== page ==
Iran's OPEC governor Hossein Kazempour Ardebili told reporters. "There was a lot of resentment and a lot of resistance." Iran, OPEC's second biggest producer, opted out of a deal by nine other OPEC members to lift supplies by seven per cent. Iran had argued for a smaller increase, complaining of external political pressure to raise supplies.

Oil steady

An agreement by nine OPEC members to raise output by about seven per cent will not put huge pressure on strong oil prices but a hint of disunity has shifted market focus to potential quota cheating, analysts said.

Saudi and Iran on different paths US light crude oil futures for May delivery were last traded at $27.15 per barrel, up six cents from the New York close.

Oil prices had fallen 70 cents during the New York day on Tuesday in anticipation of an OPEC output accord.

Oman mulls

Oman is considering allowing up to 70 per cent foreign ownership of businesses in the Gulf Arab state as part of a review of its privatisation process, the Omani economy minister said on Wednesday.

"Participation of foreign investors (in privatisation) could go up to 60 or 70 per cent," National Economy Minister Ahmad bin Abdul-Nabi Mekki told a conference in Abu Dhabi.

Foreign ownership in Omani businesses is usually restricted to 49 per cent, although Omani officials have said special permission can sometimes be granted for higher stakes.

Kuwait NMTC

National Mobile Telecommunications Co (NMTC), Kuwait's second mobiles firm, recorded a net profit of 1.76 million dinars ($5.7 million) in its first year of operation.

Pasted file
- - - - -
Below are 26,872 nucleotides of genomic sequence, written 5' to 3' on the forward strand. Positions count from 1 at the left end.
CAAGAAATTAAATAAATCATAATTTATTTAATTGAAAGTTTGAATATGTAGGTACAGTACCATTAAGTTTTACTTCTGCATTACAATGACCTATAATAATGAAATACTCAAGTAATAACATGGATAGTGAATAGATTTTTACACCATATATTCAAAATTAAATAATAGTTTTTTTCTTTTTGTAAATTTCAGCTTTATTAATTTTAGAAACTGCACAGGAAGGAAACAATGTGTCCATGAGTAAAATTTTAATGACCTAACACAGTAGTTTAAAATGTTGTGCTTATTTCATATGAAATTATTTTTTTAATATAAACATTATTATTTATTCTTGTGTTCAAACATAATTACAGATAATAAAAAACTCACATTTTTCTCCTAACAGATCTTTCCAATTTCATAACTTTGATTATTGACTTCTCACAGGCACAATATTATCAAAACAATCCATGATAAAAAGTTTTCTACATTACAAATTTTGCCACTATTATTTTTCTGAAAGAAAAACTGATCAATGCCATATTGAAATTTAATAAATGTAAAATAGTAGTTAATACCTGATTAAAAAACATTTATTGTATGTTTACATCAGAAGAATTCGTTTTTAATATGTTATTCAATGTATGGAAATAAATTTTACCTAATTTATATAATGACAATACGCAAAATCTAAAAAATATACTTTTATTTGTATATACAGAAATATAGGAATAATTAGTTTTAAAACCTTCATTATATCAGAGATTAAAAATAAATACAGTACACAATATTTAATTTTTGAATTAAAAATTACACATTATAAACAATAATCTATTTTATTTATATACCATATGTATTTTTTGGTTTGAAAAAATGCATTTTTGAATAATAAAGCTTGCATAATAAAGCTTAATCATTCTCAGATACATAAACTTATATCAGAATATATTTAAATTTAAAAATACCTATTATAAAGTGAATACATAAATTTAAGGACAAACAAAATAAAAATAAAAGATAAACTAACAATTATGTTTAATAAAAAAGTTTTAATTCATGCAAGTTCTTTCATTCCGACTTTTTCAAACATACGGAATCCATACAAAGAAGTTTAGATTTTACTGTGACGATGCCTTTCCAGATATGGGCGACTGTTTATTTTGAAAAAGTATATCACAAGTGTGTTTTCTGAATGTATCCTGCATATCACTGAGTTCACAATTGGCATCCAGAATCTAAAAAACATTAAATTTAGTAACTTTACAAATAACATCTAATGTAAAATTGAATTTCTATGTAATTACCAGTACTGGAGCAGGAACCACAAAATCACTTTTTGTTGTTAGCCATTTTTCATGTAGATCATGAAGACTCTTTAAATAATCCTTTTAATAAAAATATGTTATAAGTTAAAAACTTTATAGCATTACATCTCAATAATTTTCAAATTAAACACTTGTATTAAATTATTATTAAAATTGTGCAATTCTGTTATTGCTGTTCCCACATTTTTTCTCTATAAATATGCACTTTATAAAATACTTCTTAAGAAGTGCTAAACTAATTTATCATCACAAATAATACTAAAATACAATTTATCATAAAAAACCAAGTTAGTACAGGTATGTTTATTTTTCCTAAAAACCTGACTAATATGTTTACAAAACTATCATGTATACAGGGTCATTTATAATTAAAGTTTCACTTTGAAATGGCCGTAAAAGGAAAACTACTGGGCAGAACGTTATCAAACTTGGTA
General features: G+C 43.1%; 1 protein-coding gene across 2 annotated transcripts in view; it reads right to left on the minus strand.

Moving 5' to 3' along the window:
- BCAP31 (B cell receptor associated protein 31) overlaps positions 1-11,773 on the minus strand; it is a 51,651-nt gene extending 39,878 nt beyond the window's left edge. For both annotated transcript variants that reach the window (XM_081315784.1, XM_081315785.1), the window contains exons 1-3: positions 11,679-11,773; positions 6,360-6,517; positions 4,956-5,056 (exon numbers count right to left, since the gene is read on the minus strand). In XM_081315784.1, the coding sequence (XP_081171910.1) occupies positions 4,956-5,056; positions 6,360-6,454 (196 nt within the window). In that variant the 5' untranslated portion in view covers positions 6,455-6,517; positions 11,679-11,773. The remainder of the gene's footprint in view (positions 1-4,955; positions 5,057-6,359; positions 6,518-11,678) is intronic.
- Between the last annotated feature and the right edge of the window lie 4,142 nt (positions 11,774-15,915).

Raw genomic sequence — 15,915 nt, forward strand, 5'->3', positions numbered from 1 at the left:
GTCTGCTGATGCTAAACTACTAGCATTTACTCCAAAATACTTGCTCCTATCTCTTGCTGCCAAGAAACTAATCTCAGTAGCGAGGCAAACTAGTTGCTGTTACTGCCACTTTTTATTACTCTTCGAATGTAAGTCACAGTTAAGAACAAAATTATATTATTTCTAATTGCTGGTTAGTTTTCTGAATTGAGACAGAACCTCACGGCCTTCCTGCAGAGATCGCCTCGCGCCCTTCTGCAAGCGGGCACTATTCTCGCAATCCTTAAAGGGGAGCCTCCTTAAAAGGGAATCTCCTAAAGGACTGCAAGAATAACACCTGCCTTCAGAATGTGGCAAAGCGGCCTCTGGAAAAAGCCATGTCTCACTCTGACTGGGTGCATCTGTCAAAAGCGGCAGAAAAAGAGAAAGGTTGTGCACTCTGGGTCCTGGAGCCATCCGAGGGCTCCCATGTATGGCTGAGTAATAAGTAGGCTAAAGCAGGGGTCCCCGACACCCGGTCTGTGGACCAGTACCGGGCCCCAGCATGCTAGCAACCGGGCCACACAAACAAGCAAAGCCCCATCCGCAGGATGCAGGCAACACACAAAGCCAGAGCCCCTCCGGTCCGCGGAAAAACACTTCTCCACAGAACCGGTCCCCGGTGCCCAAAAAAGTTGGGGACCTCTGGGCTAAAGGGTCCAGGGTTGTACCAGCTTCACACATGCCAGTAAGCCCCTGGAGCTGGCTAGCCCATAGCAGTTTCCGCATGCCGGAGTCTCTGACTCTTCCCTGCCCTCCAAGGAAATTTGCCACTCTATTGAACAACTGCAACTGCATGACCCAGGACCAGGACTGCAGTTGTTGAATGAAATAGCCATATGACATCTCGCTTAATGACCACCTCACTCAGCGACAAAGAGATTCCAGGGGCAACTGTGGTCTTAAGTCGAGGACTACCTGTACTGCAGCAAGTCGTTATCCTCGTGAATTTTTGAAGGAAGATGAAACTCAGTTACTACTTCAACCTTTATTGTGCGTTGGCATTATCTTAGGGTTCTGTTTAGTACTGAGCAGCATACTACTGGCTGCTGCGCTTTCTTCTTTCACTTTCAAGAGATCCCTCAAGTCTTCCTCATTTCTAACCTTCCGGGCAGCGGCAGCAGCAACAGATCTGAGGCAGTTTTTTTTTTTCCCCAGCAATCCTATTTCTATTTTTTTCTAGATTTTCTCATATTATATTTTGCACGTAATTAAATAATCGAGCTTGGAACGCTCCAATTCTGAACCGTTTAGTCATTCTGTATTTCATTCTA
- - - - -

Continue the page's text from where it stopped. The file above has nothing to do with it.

Approve merger

Faysal Islamic Bank said its shareholders and those of Bahrain-based Islamic Investment Company of the Gulf have agreed on a proposed merger between the two banks. A Faysal statement said the shareholders approved the linkup at an extraordinary meeting, creating a new entity, Shamil Bank of Bahrain (Islamic Bankers), with a paid-up capital of $230 million.

Japan to lend Egypt $200 mln

Japan expects to lend Egypt about $200 million in long-term soft loans to fund wind power and social development projects, officials said on Monday.

Koji Fujimoto, executive director for Africa of the public sector Japan Bank for International Cooperation, told Reuters the projects arose from President Hosni Mubarak's visit to Japan last April. Loan agreements should be completed in two months.

National Bank of Jordan

The private Jordan National Bank has bought all five branches of Lebanon-Kuwait Bank in Lebanon for 22 million dollars, a banking official said on Monday.